Ms. Fraser, who is the president of Citi, has run several businesses in her 16-year career at the bank, including overseeing its Latin American region. In a 2014 speech, she described her appointment as the global head of Citi’s mortgage business as a “turnaround” task. Her success there paved the way for her promotion to bank president last year, an appointment that teed her up as the bank’s next chief executive.

“We believe Jane is the right person to build on Mike’s record and take Citi to the next level,” John C. Dugan, Citi’s chairman, said in a statement. “She has deep experience across our lines of business and regions, and we are highly confident in her.”

In a note to employees, Ms. Fraser said that Citi had “a remarkable set of assets, starting with our people and a global network no one can match,” and it needed to “build on that foundation and position the bank for the digital and disruptive times ahead, and for consistent, sustainable performance and long term success.”

Word of Ms. Fraser’s coming promotion — to a position where she will oversee a bank that is the world’s biggest issuer of credit cards and has $1.96 trillion in assets — drew kudos from other powerful women on Wall Street.

“I always hoped that by the time I retired that there would be other women in C.E.O. roles,” said Beth Mooney, the former chief executive of KeyCorp, one of the 20 largest U.S. banks, who stepped down in April. “What an incredibly proud day this is,” Ms. Mooney said.

Bank of America’s chief operating officer, Cathy Bessant, who was widely seen as a top candidate to take over as chief executive of Wells Fargo when the bank was searching for a new leader last year, praised the announcement in a Twitter post.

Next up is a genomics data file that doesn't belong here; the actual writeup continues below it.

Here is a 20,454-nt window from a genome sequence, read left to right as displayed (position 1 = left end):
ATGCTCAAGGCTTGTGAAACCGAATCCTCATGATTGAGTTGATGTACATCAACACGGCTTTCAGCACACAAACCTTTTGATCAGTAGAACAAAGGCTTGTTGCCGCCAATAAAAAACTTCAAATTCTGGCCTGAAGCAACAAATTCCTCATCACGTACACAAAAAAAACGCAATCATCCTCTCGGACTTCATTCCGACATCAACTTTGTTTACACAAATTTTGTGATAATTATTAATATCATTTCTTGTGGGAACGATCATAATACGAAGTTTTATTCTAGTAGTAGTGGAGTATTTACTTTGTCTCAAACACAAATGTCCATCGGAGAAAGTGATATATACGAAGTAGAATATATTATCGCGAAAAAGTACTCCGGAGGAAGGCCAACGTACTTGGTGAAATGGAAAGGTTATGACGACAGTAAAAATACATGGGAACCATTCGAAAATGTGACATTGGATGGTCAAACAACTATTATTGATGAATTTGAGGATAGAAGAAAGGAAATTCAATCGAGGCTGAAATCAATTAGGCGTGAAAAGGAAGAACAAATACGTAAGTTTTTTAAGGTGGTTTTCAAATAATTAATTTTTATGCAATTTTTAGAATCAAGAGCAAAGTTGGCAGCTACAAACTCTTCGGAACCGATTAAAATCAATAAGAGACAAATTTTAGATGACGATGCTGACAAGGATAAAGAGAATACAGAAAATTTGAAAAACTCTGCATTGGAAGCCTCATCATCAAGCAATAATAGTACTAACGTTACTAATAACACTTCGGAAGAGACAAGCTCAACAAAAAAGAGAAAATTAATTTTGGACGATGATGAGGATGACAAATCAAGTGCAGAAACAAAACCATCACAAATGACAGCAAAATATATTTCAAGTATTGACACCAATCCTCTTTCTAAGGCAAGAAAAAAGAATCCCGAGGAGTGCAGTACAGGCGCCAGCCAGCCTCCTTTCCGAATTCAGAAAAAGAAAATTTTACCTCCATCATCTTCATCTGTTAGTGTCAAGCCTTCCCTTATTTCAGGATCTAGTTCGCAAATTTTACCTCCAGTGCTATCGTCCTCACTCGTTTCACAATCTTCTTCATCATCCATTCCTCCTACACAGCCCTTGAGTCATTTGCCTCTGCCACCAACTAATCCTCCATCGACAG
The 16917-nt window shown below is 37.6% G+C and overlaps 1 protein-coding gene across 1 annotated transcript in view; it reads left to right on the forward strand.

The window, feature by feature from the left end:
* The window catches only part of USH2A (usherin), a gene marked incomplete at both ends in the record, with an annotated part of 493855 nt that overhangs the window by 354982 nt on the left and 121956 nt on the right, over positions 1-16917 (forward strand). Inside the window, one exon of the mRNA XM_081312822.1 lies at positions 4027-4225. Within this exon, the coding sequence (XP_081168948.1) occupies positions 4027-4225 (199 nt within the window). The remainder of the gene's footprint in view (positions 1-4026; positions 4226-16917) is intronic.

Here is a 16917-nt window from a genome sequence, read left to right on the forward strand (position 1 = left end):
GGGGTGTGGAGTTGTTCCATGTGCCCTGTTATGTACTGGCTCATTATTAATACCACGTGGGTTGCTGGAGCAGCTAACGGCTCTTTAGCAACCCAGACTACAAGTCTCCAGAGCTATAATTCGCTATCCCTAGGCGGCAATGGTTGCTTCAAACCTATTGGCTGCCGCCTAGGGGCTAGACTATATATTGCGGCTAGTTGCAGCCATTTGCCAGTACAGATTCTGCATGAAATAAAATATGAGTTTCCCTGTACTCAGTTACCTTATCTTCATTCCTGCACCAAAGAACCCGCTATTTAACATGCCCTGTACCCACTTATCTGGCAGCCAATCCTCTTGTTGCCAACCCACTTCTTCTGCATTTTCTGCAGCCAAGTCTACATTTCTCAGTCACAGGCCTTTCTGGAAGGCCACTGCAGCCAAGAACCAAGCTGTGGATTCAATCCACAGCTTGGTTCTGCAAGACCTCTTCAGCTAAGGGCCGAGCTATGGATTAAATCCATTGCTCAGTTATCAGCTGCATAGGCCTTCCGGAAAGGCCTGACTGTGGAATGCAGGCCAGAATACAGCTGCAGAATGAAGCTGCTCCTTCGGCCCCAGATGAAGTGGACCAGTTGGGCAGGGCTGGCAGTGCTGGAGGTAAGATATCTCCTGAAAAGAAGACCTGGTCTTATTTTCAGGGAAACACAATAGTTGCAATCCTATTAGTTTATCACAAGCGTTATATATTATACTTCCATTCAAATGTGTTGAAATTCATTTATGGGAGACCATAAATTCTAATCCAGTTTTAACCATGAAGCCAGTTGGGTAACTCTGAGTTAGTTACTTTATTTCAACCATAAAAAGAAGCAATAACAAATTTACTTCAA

“Great news for the company and for women everywhere!” wrote Ms. Bessant, who lost out to Charles W. Scharf on the Wells Fargo job.

Citi’s decision to elevate Ms. Fraser is likely to draw attention to the succession plans at other Wall Street firms. JPMorgan has already reshuffled its leadership ranks to put two women, Marianne Lake and Jennifer Piepszak, among the potential candidates to succeed Mr. Dimon.

Ms. Fraser will take the helm at Citi at a time of uncertainty around its ability to keep its global businesses humming amid multiple international upheavals, from the Trump administration’s trade wars to the coronavirus pandemic. The bank is also grappling with the mistaken transfer last month of $900 million to a group that lent money to the beauty products maker Revlon, some of which it is still trying to recoup. The mistake has raised concerns among bank regulators that Citi’s controls are weak, two people familiar with the matter said.

Ms. Fraser will now take on a broader role as the firm’s public face, with responsibilities ranging from speaking to Wall Street analysts about Citi’s future to testifying before Congress.

“She is an unknown entity to the street,” a Wells Fargo analyst, Mike Mayo, wrote in a note to investors on Thursday. “For that reason, it is unclear whether she has what it takes to lead such a firm, and whether Citi should have looked externally.”

Mr. Mayo added in an interview on Thursday that Ms. Fraser “has a very impressive résumé, and Citigroup recognized that.”

“She has gotten this role because of her merits and not merely because she is a woman,” he said.

Mr. Corbat, 60, will leave Citi after an eight-year tenure that began with the sudden resignation of his predecessor, Vikram S. Pandit, amid a revolt by its board. Under his leadership, the bank sought to rebuild after the 2008 global financial crisis. In its statement, Citi noted that its net income during Mr. Corbat’s tenure grew to nearly $20 billion last year, from $7 billion in 2012.

Ms. Fraser’s new role promises to test a deep-seated fear she spoke of in an interview four years ago.

“For me, one of the biggest challenges has been my sense of doubt,” Ms. Fraser said in 2016 in a talk with a member of the Harvard Business School Club of New York. “I always feel unless I’m 120 percent qualified for a new opportunity or challenge that I shouldn’t really be taking it on,” she said.

Ms. Fraser described her formula for overcoming it:

“I try to turn that doubt into a power of doubt to make sure that I’ve got a great team around who are more qualified than I am.”

Michael de la Merced contributed reporting.